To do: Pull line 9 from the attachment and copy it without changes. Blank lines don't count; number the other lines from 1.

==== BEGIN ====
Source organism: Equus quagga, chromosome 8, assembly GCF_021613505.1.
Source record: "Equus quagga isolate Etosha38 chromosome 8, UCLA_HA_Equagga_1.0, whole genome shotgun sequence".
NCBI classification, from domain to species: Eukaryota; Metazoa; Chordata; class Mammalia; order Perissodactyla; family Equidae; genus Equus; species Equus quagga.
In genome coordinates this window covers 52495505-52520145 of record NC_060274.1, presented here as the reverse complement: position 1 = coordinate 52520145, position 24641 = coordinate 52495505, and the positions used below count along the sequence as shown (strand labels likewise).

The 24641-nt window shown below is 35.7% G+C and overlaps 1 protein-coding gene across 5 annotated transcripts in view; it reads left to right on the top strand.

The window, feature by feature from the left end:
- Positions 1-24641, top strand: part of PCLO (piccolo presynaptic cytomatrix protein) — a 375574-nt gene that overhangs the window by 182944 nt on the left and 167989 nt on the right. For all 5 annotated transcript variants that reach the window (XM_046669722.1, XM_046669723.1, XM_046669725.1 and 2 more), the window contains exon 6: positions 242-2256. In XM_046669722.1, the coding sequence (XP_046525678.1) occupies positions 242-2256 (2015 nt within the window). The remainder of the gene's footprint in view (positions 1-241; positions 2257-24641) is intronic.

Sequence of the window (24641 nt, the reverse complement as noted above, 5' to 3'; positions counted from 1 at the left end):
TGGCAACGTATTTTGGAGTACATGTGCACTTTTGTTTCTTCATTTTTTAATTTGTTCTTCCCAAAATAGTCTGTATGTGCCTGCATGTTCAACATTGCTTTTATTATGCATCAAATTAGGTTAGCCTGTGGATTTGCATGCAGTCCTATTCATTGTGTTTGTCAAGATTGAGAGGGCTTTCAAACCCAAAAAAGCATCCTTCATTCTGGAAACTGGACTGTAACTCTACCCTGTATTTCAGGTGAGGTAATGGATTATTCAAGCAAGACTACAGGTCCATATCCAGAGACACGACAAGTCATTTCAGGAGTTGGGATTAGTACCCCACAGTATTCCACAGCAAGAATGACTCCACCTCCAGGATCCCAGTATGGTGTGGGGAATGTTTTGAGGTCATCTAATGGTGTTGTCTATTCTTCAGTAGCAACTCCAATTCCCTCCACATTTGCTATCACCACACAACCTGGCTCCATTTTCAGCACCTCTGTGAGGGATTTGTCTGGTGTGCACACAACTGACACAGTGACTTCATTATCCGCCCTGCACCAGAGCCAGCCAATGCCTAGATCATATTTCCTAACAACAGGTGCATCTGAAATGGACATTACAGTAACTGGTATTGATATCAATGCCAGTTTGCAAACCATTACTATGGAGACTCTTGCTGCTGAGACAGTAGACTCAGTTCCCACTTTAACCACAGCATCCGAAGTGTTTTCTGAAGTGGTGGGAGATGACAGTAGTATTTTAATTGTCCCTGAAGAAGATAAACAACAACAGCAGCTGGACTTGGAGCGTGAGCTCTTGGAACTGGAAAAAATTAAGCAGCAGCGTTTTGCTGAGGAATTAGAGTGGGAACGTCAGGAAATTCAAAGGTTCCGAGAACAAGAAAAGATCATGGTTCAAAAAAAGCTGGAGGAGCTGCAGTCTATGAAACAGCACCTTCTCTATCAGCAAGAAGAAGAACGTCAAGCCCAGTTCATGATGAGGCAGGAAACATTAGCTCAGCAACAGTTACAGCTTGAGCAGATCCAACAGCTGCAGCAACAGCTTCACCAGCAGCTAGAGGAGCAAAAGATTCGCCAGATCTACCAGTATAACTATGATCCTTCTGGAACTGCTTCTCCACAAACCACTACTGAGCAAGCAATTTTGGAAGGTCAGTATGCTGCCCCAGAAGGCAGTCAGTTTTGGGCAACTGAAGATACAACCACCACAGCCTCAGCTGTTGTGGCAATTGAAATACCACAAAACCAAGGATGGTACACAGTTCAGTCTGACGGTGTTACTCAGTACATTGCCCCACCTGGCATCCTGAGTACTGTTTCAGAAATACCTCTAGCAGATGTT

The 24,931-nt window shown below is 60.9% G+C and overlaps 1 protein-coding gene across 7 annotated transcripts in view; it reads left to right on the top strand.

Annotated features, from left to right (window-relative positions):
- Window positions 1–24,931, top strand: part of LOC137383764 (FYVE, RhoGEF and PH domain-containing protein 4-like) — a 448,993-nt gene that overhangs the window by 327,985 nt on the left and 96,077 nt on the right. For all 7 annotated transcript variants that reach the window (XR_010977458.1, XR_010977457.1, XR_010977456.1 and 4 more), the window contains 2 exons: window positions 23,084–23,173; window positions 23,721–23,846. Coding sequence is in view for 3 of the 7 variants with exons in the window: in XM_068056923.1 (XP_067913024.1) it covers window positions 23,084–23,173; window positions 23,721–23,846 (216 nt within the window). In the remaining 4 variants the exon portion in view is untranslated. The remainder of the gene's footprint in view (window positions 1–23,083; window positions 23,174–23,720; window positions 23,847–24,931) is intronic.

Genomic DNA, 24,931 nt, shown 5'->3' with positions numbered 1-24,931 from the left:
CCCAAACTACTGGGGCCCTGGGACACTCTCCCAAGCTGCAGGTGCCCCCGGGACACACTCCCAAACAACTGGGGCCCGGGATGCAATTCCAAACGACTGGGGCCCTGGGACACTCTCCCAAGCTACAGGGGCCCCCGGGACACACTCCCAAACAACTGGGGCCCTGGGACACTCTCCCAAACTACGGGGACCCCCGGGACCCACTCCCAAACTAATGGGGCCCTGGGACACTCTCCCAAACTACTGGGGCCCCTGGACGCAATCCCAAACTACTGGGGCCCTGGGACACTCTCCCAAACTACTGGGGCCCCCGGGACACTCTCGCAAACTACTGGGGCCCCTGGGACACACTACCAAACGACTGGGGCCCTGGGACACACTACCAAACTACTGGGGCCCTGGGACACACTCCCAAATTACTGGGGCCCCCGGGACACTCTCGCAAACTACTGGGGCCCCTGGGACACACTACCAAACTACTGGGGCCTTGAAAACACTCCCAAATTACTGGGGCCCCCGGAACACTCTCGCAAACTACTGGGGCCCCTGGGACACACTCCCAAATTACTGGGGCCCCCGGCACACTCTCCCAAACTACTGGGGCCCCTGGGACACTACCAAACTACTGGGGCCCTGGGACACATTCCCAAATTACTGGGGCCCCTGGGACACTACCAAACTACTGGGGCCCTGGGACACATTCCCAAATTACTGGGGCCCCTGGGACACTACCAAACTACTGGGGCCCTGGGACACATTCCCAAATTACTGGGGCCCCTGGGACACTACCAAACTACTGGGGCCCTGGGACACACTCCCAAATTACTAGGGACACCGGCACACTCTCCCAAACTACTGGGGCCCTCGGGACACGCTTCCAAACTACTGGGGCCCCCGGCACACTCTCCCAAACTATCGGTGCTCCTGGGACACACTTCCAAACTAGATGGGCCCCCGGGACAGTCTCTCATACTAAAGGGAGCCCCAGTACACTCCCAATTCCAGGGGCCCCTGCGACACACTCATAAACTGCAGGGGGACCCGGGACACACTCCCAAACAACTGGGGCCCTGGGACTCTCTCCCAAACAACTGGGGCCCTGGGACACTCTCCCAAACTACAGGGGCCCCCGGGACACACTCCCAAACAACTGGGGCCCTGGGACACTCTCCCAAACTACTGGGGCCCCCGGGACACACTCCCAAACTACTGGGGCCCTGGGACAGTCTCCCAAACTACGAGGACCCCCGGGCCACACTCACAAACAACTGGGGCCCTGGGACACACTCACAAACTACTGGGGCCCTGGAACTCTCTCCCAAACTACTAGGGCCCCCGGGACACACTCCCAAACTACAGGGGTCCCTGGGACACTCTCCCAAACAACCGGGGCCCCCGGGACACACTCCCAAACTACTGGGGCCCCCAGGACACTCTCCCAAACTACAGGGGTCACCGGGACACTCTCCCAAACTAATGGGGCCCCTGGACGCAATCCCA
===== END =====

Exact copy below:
TGGCAACGTATTTTGGAGTACATGTGCACTTTTGTTTCTTCATTTTTTAATTTGTTCTTCCCAAAATAGTCTGTATGTGCCTGCATGTTCAACATTGCTTTTATTATGCATCAAATTAGGTTAGCCTGTGGATTTGCATGCAGTCCTATTCATTGTGTTTGTCAAGATTGAGAGGGCTTTCAAACCCAAAAAAGCATCCTTCATTCTGGAAACTGGACTGTAACTCTACCCTGTATTTCAGGTGAGGTAATGGATTATTCAAGCAAGACTACAGGTCCATATCCAGAGACACGACAAGTCATTTCAGGAGTTGGGATTAGTACCCCACAGTATTCCACAGCAAGAATGACTCCACCTCCAGGATCCCAGTATGGTGTGGGGAATGTTTTGAGGTCATCTAATGGTGTTGTCTATTCTTCAGTAGCAACTCCAATTCCCTCCACATTTGCTATCACCACACAACCTGGCTCCATTTTCAGCACCTCTGTGAGGGATTTGTCTGGTGTGCACACAACTGACACAGTGACTTCATTATCCGCCCTGCACCAGAGCCAGCCAATGCCTAGATCATATTTCCTAACAACAGGTGCATCTGAAATGGACATTACAGTAACTGGTATTGATATCAATGCCAGTTTGCAAACCATTACTATGGAGACTCTTGCTGCTGAGACAGTAGACTCAGTTCCCACTTTAACCACAGCATCCGAAGTGTTTTCTGAAGTGGTGGGAGATGACAGTAGTATTTTAATTGTCCCTGAAGAAGATAAACAACAACAGCAGCTGGACTTGGAGCGTGAGCTCTTGGAACTGGAAAAAATTAAGCAGCAGCGTTTTGCTGAGGAATTAGAGTGGGAACGTCAGGAAATTCAAAGGTTCCGAGAACAAGAAAAGATCATGGTTCAAAAAAAGCTGGAGGAGCTGCAGTCTATGAAACAGCACCTTCTCTATCAGCAAGAAGAAGAACGTCAAGCCCAGTTCATGATGAGGCAGGAAACATTAGCTCAGCAACAGTTACAGCTTGAGCAGATCCAACAGCTGCAGCAACAGCTTCACCAGCAGCTAGAGGAGCAAAAGATTCGCCAGATCTACCAGTATAACTATGATCCTTCTGGAACTGCTTCTCCACAAACCACTACTGAGCAAGCAATTTTGGAAGGTCAGTATGCTGCCCCAGAAGGCAGTCAGTTTTGGGCAACTGAAGATACAACCACCACAGCCTCAGCTGTTGTGGCAATTGAAATACCACAAAACCAAGGATGGTACACAGTTCAGTCTGACGGTGTTACTCAGTACATTGCCCCACCTGGCATCCTGAGTACTGTTTCAGAAATACCTCTAGCAGATGTT